Making the decision to invest in sales enablement is a huge step towards truly accelerating your customer acquisition efforts but how do you structure this organization? What are their core objectives and responsibilities?
Sales enablement is different than sales operations. According to SiriusDecisions, the difference is as follows:
Generally, sales enablement focuses on onboarding and certification, sales asset management, sales communications, and coaching and training skills. Sales operations, on the other hand, handles planning, territory optimization, compensation, sales analytics and technology.
With this in mind, the following three core areas of responsibility lay the foundation for how to structure and staff your sales enablement group. The roles and responsibilities will vary based on the size of company, sales and distribution model, and markets served but these three areas will remain constant.
1. Optimize Each Sales Interaction
This includes having the right type and quality of sales lead delivered by marketing as well as the tools and techniques to make the most of every sales interaction. Having defined sales qualification criteria agreed upon by both sales and marketing sets the sales team up for success in their interactions.
Using information to better prepare for and execute sales calls also falls in this category. This includes access to sales tools that provide company and prospect insights, details on triggering events like the opening of an email or the viewing of a presentation as well as ensuring that the actual engagement with a prospect unfolds without obstacle or interruption. Having a seamless interaction from email to phone to screen sharing of a presentation keeps prospects engaged and demonstrates that your own operations are running smoothly.
2. Facilitate Access to Sales Content Needed to Move Opportunities Through the Sales Cycle
The work is not done when marketing creates new content and places it in a sales portal for the sales team to access. The constant flow of new information, copy revisions, document versions, and the day-in-the-life realities of sales representatives create situations where the latest and greatest never gets in the hands of the field and where personal versions on hard drives and cloud storage options become the go to sales content.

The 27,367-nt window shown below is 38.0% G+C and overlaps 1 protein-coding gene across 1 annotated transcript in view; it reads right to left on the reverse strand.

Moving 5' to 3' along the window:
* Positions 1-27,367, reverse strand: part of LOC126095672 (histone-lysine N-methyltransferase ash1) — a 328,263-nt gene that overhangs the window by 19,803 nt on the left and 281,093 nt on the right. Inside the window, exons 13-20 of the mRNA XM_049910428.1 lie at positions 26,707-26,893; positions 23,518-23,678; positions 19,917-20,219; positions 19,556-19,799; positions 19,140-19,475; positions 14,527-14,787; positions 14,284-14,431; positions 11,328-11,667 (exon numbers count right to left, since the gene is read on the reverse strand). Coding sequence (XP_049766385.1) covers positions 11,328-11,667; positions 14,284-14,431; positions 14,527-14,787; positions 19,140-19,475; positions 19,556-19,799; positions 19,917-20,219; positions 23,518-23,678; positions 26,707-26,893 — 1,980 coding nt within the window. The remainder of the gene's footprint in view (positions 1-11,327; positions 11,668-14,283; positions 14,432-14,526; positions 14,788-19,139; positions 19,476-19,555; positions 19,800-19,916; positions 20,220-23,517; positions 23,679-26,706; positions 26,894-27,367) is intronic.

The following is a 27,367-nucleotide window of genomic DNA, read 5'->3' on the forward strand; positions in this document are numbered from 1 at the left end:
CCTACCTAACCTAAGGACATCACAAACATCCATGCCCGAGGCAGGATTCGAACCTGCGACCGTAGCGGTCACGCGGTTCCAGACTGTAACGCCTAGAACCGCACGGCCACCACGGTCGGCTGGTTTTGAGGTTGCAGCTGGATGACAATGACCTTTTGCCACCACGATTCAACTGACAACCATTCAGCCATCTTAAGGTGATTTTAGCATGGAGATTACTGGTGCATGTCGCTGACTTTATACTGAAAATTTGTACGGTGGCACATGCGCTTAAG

Sales enablement teams not only facilitate the flow of information from marketing to sales but work to map that content to the various deal stages in the sales cycle. By understanding what content works the best at each deal stage, prospects move through the sales cycle faster and sales teams are much more productive.
3. Train the Sales Team on Buyer Needs and Their Desired Outcomes
While important to understand the features of the product or capabilities of the service the sales team is selling, understanding the buyer’s needs in detail is essential. Demonstrating expertise in the challenge faced by the prospect and then mapping that directly to the outcomes they are seeking makes introducing the product or service being sold much more compelling. Becoming a trusted advisor vs. a salesperson is the goal for training so making sure the sales team is not just confident in the latest release and how to explain it but in truly understanding the buyer, their needs, and how they buy is core to the sales enablement function.
For more perspectives on how to structure and staff a sales enablement team, check out this great LinkedIn discussion in their Sales Enablement Leaders group where a question was asked about the optimal way to design a sales enablement organization including structure, roles, and responsibilities. Here’s an example of six teams that we often see make up the organizational structure of a sales enablement function which include:
- Sales Systems and Data Management
- Sales Process Excellence and Sales Coaching
- Sales Training and Talent Management
- Sales Report Design and Analytics
- Sales Knowledge Management
- Sales Process and Operations Deployment
To learn more about the crucial building block for any sales enablement team, check out this blog that talks about “What’s the Difference between Sales Enablement and Sales Engagement?”
This article was syndicated from Business 2 Community: How to Structure Your Sales Enablement Team
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